Having spent over a decade in the health tech startup world, the only thing I can say with certainty is that it’s a predictably unpredictable space. The industry has poured over $40 billion into 2,185 health tech startups since 2011.
Watching the evolution of a space where 90% of startups fail within the first two years, a common ingredient can be found in the recipe for success: products that provide holistic, consumer-centered solutions.
Health tech solutions that improve the health and well-being of consumers across all care settings are astutely responding to what the market is demanding. The industry has shifted its mindset from viewing people who utilize healthcare as “patients” to seeing them as “consumers” of healthcare who want tools that provide value in their daily journey.
We have watched digital health solutions migrate from acute care to ambulatory care to post-acute care to non-care settings. Companies like Livongo (set to go public on Thursday) built their success around engaging individuals between episodes of care in order to keep them healthy. Livongo positioned their solution as a “whole person platform that empowers people with chronic conditions to live better and healthier lives.”
What about children and adolescents?
As we watch the digital health industry understand that a “patient “ is actually a whole being and build tools to empower them across multiple settings of their life, I can’t help but ask “what about younger consumers?” As a pediatrician in the digital health industry, I propose that the next phase of this holistic care model must be more inclusive of children and adolescents with proper attention to the setting where they spend approximately half of their lives: in school. A synergistic intersection of health tech and edtech is essential to promote the well-being of this young population.
What is edtech?
Edtech increases the reach and impact of education with technology to (1) facilitate learning, (2) improve performance, (3) improve teaching processes, and (4) drive efficiency. These tools typically engage users with multimedia delivery and visual, audio, text, and animation features. Edtech also improves access to quality education, enables distance learning, and increases the reach for the educator workforce pool.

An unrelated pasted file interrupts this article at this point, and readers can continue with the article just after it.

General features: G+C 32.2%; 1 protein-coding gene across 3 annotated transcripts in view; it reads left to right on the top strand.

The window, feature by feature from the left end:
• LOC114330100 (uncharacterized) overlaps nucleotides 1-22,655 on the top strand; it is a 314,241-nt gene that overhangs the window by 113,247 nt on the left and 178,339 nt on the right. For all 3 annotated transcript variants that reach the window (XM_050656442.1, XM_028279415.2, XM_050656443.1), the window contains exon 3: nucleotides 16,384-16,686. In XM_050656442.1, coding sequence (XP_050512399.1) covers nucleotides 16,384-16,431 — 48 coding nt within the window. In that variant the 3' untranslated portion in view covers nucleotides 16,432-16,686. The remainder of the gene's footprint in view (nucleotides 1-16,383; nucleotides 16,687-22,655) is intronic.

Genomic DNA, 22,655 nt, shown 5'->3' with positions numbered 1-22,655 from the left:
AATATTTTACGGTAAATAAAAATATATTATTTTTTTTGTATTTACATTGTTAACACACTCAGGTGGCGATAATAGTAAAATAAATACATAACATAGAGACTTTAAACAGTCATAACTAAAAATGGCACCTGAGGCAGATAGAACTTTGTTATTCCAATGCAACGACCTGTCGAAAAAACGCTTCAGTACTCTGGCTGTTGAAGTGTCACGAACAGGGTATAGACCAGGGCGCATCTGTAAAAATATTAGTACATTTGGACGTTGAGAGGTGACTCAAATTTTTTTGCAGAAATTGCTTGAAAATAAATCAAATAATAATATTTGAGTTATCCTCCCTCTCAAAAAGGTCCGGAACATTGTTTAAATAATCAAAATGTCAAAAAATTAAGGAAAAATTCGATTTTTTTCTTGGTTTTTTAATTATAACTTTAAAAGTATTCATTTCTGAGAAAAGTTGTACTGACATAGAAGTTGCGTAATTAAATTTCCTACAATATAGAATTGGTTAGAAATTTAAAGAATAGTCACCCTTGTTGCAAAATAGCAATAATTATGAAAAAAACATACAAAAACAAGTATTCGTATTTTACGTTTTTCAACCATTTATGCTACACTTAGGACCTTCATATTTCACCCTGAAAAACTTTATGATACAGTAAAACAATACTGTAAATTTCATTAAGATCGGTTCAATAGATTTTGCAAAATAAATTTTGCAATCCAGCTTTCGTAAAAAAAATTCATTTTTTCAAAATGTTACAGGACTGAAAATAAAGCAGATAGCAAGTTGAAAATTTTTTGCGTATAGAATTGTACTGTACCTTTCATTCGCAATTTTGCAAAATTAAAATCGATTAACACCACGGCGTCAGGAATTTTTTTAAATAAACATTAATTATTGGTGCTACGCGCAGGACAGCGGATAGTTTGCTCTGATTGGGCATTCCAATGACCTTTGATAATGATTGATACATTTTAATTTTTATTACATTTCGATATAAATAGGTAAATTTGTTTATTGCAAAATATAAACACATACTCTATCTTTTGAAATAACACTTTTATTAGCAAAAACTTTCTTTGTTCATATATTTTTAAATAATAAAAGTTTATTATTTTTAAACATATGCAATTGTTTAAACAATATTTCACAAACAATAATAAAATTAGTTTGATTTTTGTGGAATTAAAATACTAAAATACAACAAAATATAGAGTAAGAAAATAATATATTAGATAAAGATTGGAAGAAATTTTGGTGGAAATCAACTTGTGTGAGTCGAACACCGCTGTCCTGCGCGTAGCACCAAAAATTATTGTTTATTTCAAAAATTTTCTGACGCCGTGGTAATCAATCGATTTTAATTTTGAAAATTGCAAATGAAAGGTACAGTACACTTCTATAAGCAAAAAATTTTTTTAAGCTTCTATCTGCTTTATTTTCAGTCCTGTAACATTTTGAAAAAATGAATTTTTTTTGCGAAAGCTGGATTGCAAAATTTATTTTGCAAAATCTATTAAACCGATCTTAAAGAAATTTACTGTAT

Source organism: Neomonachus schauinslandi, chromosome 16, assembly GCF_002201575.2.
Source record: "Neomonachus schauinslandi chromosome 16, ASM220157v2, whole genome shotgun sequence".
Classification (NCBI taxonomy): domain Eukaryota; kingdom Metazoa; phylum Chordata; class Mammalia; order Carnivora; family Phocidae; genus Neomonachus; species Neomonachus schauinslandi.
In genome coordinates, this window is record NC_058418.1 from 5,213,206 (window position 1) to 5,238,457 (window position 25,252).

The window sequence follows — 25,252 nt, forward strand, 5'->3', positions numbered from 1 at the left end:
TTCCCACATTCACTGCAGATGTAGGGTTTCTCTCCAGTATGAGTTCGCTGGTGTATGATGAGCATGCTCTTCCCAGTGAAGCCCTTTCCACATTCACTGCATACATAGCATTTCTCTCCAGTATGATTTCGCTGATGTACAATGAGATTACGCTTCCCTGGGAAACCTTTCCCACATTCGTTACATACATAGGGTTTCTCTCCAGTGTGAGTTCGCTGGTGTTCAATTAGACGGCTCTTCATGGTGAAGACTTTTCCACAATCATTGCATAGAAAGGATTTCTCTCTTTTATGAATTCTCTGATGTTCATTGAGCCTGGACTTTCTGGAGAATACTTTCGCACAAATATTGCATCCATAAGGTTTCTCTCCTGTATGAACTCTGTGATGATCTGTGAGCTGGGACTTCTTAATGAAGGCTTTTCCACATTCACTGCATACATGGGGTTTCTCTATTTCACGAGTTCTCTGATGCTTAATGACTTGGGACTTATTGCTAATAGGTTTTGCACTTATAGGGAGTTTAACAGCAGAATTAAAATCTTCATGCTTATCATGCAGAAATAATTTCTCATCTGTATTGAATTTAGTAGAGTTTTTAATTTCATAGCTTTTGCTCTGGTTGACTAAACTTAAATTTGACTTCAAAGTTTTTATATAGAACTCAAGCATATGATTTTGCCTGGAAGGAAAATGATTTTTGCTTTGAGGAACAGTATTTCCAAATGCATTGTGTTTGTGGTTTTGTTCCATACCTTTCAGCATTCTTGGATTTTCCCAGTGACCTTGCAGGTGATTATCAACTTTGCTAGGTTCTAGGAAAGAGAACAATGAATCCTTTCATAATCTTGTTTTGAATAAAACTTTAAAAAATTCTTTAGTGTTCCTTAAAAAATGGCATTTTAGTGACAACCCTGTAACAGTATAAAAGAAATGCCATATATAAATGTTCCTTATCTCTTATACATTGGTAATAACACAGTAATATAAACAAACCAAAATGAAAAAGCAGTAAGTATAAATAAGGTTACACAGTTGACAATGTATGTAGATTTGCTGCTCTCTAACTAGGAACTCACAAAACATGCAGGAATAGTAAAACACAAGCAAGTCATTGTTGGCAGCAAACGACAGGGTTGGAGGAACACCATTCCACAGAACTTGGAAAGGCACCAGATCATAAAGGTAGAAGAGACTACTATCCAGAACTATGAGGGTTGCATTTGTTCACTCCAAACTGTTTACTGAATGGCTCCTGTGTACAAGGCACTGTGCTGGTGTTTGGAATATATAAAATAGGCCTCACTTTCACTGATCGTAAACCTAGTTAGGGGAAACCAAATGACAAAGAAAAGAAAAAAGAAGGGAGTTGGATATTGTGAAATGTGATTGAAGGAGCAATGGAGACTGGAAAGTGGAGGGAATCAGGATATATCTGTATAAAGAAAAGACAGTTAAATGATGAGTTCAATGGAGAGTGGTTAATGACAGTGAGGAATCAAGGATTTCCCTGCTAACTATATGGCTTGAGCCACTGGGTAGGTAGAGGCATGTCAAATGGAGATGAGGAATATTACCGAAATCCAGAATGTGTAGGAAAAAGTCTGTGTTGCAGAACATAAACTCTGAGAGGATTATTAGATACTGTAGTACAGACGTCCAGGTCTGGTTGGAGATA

Let’s face it. Children today love technology.
We have all either been or seen parents of an inconsolable child at a restaurant - out comes the tablet or other tech device – and suddenly our unhappy diner, who was on the verge of a meltdown, is now merrily engaged with their device. But, we also recognize that most parents are utilizing technology as a fun and engaging way to promote educational learning as well as skills that children need to succeed as confident, healthy, and thoughtful humans.
Our partners in the edtech innovation space have taken notice of this generation that has been using technology since they were old enough to hold an iPhone or iPad. Similarly, forward-thinking educators and school-based clinicians are recognizing that many children today find traditional education models boring and antiquated. These progressive leaders are incorporating a more dynamic approach to education that leverages emerging edtech options.
Exploring the edtech landscape
What does the ecosystem look like for edtech startups, and how can we advance it to improve children’s educational experience and well-being?
Over the last several years, there has been an increase investment in edtech in the US. In 2017, investments hit $1.2 billion and rose to $1.45 billion in 2018. Simultaneously, there has been a decrease in the number of deals taking place: in 2015 there were 165 deals compared to 112 in 2018. This decrease in deal volume correlates to larger investments across all stages and a decrease in the number of deals for early stage startups. For example, in 2014, Series B companies received an average $12 million investment, but in 2018, while the number of deals decreased, the average investment size increased to $21 million. This trend also directly correlates to the number of startups in edtech as well: in 2013 there were 240 startups, whereas in 2018 there were 80.
As the number of edtech startups decreases, so has the number of angels. In 2013, there were 100 angel investors compared to less than 50 in 2018. Interestingly, private equity (PE) has shifted from investing in edtech companies with revenue exceeding $15 million to investing in and merging earlier stage companies. This creates larger players that can take on the behemoths (dare we say dinosaurs?) in the industry to disrupt the status quo and improve outcomes.
What is edtech focusing on now?
Earlier, the startup focus was on technologies that improve curriculum and personalized learning. So far in 2019, we’re seeing a trend towards solutions that enable educators to implement and optimize their ESSA-funded initiatives. The federal “Every Student Succeeds Act” (ESSA), put into place in 2015, provides funding to school districts to develop initiatives including literacy programs that leverage SLPs and audiologists as well as early intervention models for learning disabilities - without relying solely on funding from IDEA funds. These strategic initiatives are top of mind for schools as they secure their ESSA funding. School administrators are evaluating their existing technology platforms, as well as emerging solutions, to select and use the best tools to support these goals.
Factoring in all these moving parts, one thing is clear: there is an opportunity for startups to lead the way to the intersection of health tech and edtech - both inside and outside school walls.